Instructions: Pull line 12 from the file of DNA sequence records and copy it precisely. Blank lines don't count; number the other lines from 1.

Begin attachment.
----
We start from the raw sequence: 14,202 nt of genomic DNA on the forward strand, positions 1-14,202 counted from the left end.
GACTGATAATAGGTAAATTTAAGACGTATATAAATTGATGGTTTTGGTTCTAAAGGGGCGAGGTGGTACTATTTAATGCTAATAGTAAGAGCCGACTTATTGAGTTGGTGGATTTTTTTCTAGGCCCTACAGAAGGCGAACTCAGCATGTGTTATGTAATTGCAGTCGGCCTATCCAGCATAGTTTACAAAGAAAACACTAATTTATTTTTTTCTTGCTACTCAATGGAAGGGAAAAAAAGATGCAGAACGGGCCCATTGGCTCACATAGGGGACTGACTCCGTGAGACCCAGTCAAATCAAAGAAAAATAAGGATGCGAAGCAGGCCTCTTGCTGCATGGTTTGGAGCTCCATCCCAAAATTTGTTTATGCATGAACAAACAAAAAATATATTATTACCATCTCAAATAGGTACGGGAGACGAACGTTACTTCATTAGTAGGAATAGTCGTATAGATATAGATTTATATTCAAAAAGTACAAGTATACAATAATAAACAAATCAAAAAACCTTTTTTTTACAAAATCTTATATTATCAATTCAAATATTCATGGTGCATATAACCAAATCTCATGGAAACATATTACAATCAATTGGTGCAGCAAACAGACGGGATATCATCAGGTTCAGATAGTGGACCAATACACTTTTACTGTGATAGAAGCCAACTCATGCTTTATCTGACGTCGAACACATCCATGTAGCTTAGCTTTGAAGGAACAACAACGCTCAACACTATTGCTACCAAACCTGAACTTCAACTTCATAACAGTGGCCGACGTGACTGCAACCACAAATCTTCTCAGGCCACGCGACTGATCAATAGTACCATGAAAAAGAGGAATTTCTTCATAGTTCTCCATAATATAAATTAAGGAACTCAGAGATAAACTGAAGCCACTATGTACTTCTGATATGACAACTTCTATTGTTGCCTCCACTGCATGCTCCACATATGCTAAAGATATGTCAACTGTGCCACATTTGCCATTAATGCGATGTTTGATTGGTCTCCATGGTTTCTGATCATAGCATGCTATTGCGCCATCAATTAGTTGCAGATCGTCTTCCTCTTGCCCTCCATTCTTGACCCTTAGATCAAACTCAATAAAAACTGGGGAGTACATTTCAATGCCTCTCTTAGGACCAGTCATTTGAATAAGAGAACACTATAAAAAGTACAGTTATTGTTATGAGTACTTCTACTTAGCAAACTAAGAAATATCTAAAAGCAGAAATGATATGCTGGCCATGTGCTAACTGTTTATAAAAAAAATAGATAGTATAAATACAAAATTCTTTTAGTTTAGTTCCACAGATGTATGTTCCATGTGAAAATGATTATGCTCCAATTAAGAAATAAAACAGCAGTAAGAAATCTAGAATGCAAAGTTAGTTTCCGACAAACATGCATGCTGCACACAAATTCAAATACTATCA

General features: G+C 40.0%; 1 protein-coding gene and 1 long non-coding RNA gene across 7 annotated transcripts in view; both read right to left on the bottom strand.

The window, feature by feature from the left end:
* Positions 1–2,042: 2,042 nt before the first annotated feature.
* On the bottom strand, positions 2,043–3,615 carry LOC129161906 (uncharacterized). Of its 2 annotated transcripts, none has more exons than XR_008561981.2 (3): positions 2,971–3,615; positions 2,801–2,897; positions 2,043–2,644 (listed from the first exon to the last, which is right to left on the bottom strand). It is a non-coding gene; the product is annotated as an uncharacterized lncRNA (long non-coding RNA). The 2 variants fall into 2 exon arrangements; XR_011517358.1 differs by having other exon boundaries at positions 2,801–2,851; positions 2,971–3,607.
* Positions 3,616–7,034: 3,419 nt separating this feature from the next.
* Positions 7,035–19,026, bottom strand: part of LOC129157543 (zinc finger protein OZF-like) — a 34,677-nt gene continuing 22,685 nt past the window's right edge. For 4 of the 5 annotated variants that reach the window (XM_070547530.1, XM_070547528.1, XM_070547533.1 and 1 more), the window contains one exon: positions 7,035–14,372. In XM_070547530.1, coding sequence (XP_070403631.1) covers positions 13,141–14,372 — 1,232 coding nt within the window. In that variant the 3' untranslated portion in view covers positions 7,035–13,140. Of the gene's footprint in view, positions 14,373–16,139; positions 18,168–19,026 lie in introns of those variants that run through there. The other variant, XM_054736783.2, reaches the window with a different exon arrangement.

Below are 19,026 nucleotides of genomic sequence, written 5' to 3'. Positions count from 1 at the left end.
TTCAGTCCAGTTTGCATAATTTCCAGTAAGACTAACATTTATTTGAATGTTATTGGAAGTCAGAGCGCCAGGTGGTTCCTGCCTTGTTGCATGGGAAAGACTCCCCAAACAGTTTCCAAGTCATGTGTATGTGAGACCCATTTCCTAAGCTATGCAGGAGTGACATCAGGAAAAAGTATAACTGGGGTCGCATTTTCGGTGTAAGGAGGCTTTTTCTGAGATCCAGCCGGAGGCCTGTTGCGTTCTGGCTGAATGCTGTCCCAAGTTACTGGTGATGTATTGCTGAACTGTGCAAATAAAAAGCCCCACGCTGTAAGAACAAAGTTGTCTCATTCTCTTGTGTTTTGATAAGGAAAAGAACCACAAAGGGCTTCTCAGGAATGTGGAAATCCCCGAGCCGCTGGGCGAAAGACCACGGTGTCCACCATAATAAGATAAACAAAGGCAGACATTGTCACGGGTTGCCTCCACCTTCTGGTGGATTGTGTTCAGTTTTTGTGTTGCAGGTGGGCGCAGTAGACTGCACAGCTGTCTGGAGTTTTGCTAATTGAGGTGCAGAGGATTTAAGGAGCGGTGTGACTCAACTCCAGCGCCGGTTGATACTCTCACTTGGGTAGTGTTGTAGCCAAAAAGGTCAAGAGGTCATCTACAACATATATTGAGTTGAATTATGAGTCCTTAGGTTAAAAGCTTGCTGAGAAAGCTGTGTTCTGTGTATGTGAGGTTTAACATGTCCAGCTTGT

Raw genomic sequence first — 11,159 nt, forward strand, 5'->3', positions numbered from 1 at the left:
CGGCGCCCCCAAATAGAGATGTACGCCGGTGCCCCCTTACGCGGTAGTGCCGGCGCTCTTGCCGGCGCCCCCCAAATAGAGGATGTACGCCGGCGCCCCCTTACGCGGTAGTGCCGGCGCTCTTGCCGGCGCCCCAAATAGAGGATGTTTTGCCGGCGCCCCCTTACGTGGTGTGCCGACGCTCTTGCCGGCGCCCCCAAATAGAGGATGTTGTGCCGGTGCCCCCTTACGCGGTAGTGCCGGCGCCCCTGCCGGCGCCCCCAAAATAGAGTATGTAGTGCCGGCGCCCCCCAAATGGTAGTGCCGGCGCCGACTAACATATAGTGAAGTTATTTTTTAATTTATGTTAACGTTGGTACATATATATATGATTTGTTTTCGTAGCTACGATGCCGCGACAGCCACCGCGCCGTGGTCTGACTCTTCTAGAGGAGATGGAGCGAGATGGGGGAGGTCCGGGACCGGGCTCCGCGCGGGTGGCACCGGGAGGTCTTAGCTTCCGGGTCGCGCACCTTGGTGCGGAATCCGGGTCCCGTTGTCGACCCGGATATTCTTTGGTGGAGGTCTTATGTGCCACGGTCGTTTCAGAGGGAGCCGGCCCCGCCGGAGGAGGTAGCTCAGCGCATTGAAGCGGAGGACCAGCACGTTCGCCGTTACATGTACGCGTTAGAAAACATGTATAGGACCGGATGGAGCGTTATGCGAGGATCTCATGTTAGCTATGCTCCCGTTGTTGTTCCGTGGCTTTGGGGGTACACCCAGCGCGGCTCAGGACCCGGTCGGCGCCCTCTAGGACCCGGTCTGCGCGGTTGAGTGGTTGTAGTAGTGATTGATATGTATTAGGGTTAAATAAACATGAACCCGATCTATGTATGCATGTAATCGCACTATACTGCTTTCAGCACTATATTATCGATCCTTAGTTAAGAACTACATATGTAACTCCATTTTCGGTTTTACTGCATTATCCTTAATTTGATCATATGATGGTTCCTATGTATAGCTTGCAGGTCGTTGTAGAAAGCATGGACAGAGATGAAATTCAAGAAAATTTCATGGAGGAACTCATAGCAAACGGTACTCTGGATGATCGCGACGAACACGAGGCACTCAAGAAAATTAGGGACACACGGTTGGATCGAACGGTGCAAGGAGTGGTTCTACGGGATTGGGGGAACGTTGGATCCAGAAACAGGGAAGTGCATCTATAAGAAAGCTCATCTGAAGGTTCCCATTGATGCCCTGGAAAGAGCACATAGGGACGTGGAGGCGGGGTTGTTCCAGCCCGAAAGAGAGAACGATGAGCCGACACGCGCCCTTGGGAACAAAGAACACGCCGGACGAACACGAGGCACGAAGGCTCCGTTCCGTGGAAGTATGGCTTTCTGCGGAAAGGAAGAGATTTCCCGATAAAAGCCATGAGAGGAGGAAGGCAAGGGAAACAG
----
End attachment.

CGGCGCCCCCAAATAGAGATGTACGCCGGTGCCCCCTTACGCGGTAGTGCCGGCGCTCTTGCCGGCGCCCCCCAAATAGAGGATGTACGCCGGCGCCCCCTTACGCGGTAGTGCCGGCGCTCTTGCCGGCGCCCCAAATAGAGGATGTTTTGCCGGCGCCCCCTTACGTGGTGTGCCGACGCTCTTGCCGGCGCCCCCAAATAGAGGATGTTGTGCCGGTGCCCCCTTACGCGGTAGTGCCGGCGCCCCTGCCGGCGCCCCCAAAATAGAGTATGTAGTGCCGGCGCCCCCCAAATGGTAGTGCCGGCGCCGACTAACATATAGTGAAGTTATTTTTTAATTTATGTTAACGTTGGTACATATATATATGATTTGTTTTCGTAGCTACGATGCCGCGACAGCCACCGCGCCGTGGTCTGACTCTTCTAGAGGAGATGGAGCGAGATGGGGGAGGTCCGGGACCGGGCTCCGCGCGGGTGGCACCGGGAGGTCTTAGCTTCCGGGTCGCGCACCTTGGTGCGGAATCCGGGTCCCGTTGTCGACCCGGATATTCTTTGGTGGAGGTCTTATGTGCCACGGTCGTTTCAGAGGGAGCCGGCCCCGCCGGAGGAGGTAGCTCAGCGCATTGAAGCGGAGGACCAGCACGTTCGCCGTTACATGTACGCGTTAGAAAACATGTATAGGACCGGATGGAGCGTTATGCGAGGATCTCATGTTAGCTATGCTCCCGTTGTTGTTCCGTGGCTTTGGGGGTACACCCAGCGCGGCTCAGGACCCGGTCGGCGCCCTCTAGGACCCGGTCTGCGCGGTTGAGTGGTTGTAGTAGTGATTGATATGTATTAGGGTTAAATAAACATGAACCCGATCTATGTATGCATGTAATCGCACTATACTGCTTTCAGCACTATATTATCGATCCTTAGTTAAGAACTACATATGTAACTCCATTTTCGGTTTTACTGCATTATCCTTAATTTGATCATATGATGGTTCCTATGTATAGCTTGCAGGTCGTTGTAGAAAGCATGGACAGAGATGAAATTCAAGAAAATTTCATGGAGGAACTCATAGCAAACGGTACTCTGGATGATCGCGACGAACACGAGGCACTCAAGAAAATTAGGGACACACGGTTGGATCGAACGGTGCAAGGAGTGGTTCTACGGGATTGGGGGAACGTTGGATCCAGAAACAGGGAAGTGCATCTATAAGAAAGCTCATCTGAAGGTTCCCATTGATGCCCTGGAAAGAGCACATAGGGACGTGGAGGCGGGGTTGTTCCAGCCCGAAAGAGAGAACGATGAGCCGACACGCGCCCTTGGGAACAAAGAACACGCCGGACGAACACGAGGCACGAAGGCTCCGTTCCGTGGAAGTATGGCTTTCTGCGGAAAGGAAGAGATTTCCCGATAAAAGCCATGAGAGGAGGAAGGCAAGGGAAACAG